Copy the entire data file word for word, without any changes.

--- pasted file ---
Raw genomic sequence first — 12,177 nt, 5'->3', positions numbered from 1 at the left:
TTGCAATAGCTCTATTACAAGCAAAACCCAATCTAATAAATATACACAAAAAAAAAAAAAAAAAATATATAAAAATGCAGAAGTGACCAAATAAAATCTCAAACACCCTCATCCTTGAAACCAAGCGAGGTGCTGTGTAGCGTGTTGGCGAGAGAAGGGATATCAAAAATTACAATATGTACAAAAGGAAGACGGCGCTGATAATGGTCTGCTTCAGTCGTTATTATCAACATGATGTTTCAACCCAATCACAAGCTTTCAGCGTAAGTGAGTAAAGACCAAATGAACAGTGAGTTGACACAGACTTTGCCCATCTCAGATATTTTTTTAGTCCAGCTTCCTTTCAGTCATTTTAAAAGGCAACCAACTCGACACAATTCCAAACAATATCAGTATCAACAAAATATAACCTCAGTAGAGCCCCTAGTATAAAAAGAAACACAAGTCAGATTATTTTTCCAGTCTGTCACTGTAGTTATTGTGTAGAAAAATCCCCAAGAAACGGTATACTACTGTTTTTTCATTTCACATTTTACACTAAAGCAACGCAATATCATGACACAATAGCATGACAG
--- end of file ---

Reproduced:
Raw genomic sequence first — 12,177 nt, 5'->3', positions numbered from 1 at the left:
TTGCAATAGCTCTATTACAAGCAAAACCCAATCTAATAAATATACACAAAAAAAAAAAAAAAAAATATATAAAAATGCAGAAGTGACCAAATAAAATCTCAAACACCCTCATCCTTGAAACCAAGCGAGGTGCTGTGTAGCGTGTTGGCGAGAGAAGGGATATCAAAAATTACAATATGTACAAAAGGAAGACGGCGCTGATAATGGTCTGCTTCAGTCGTTATTATCAACATGATGTTTCAACCCAATCACAAGCTTTCAGCGTAAGTGAGTAAAGACCAAATGAACAGTGAGTTGACACAGACTTTGCCCATCTCAGATATTTTTTTAGTCCAGCTTCCTTTCAGTCATTTTAAAAGGCAACCAACTCGACACAATTCCAAACAATATCAGTATCAACAAAATATAACCTCAGTAGAGCCCCTAGTATAAAAAGAAACACAAGTCAGATTATTTTTCCAGTCTGTCACTGTAGTTATTGTGTAGAAAAATCCCCAAGAAACGGTATACTACTGTTTTTTCATTTCACATTTTACACTAAAGCAACGCAATATCATGACACAATAGCATGACAG